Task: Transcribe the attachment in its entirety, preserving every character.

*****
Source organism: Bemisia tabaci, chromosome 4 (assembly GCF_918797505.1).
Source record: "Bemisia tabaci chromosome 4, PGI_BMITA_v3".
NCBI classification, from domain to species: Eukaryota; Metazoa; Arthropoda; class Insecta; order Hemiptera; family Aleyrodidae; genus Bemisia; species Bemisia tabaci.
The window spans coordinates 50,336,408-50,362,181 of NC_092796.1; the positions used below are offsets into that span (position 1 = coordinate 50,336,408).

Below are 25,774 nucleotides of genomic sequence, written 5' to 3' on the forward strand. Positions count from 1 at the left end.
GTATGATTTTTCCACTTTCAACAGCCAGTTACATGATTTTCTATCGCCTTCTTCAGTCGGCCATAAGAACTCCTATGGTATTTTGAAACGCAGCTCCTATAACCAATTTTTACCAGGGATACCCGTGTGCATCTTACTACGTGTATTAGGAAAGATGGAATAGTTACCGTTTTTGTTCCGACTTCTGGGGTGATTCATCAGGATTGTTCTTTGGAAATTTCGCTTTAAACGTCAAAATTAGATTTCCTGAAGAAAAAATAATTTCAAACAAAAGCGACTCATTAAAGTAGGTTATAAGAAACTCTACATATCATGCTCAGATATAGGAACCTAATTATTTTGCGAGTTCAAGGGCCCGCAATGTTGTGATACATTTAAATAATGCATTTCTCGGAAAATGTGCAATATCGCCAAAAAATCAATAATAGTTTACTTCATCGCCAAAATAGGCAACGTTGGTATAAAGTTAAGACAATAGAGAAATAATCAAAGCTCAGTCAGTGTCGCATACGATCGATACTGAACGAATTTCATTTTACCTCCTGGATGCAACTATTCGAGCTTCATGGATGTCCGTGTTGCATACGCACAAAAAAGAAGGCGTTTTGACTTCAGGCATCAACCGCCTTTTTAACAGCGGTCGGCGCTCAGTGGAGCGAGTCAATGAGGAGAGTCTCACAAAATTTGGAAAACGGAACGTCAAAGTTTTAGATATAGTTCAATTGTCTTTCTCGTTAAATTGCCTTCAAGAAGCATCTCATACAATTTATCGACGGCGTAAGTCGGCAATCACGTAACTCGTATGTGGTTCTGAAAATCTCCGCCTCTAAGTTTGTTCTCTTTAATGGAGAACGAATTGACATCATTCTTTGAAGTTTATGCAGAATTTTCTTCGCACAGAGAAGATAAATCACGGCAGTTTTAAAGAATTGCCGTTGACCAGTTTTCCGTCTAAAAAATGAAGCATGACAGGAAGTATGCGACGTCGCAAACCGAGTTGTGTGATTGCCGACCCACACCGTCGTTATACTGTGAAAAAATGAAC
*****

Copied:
Source organism: Bemisia tabaci, chromosome 4 (assembly GCF_918797505.1).
Source record: "Bemisia tabaci chromosome 4, PGI_BMITA_v3".
NCBI classification, from domain to species: Eukaryota; Metazoa; Arthropoda; class Insecta; order Hemiptera; family Aleyrodidae; genus Bemisia; species Bemisia tabaci.
The window spans coordinates 50,336,408-50,362,181 of NC_092796.1; the positions used below are offsets into that span (position 1 = coordinate 50,336,408).

Below are 25,774 nucleotides of genomic sequence, written 5' to 3' on the forward strand. Positions count from 1 at the left end.
GTATGATTTTTCCACTTTCAACAGCCAGTTACATGATTTTCTATCGCCTTCTTCAGTCGGCCATAAGAACTCCTATGGTATTTTGAAACGCAGCTCCTATAACCAATTTTTACCAGGGATACCCGTGTGCATCTTACTACGTGTATTAGGAAAGATGGAATAGTTACCGTTTTTGTTCCGACTTCTGGGGTGATTCATCAGGATTGTTCTTTGGAAATTTCGCTTTAAACGTCAAAATTAGATTTCCTGAAGAAAAAATAATTTCAAACAAAAGCGACTCATTAAAGTAGGTTATAAGAAACTCTACATATCATGCTCAGATATAGGAACCTAATTATTTTGCGAGTTCAAGGGCCCGCAATGTTGTGATACATTTAAATAATGCATTTCTCGGAAAATGTGCAATATCGCCAAAAAATCAATAATAGTTTACTTCATCGCCAAAATAGGCAACGTTGGTATAAAGTTAAGACAATAGAGAAATAATCAAAGCTCAGTCAGTGTCGCATACGATCGATACTGAACGAATTTCATTTTACCTCCTGGATGCAACTATTCGAGCTTCATGGATGTCCGTGTTGCATACGCACAAAAAAGAAGGCGTTTTGACTTCAGGCATCAACCGCCTTTTTAACAGCGGTCGGCGCTCAGTGGAGCGAGTCAATGAGGAGAGTCTCACAAAATTTGGAAAACGGAACGTCAAAGTTTTAGATATAGTTCAATTGTCTTTCTCGTTAAATTGCCTTCAAGAAGCATCTCATACAATTTATCGACGGCGTAAGTCGGCAATCACGTAACTCGTATGTGGTTCTGAAAATCTCCGCCTCTAAGTTTGTTCTCTTTAATGGAGAACGAATTGACATCATTCTTTGAAGTTTATGCAGAATTTTCTTCGCACAGAGAAGATAAATCACGGCAGTTTTAAAGAATTGCCGTTGACCAGTTTTCCGTCTAAAAAATGAAGCATGACAGGAAGTATGCGACGTCGCAAACCGAGTTGTGTGATTGCCGACCCACACCGTCGTTATACTGTGAAAAAATGAAC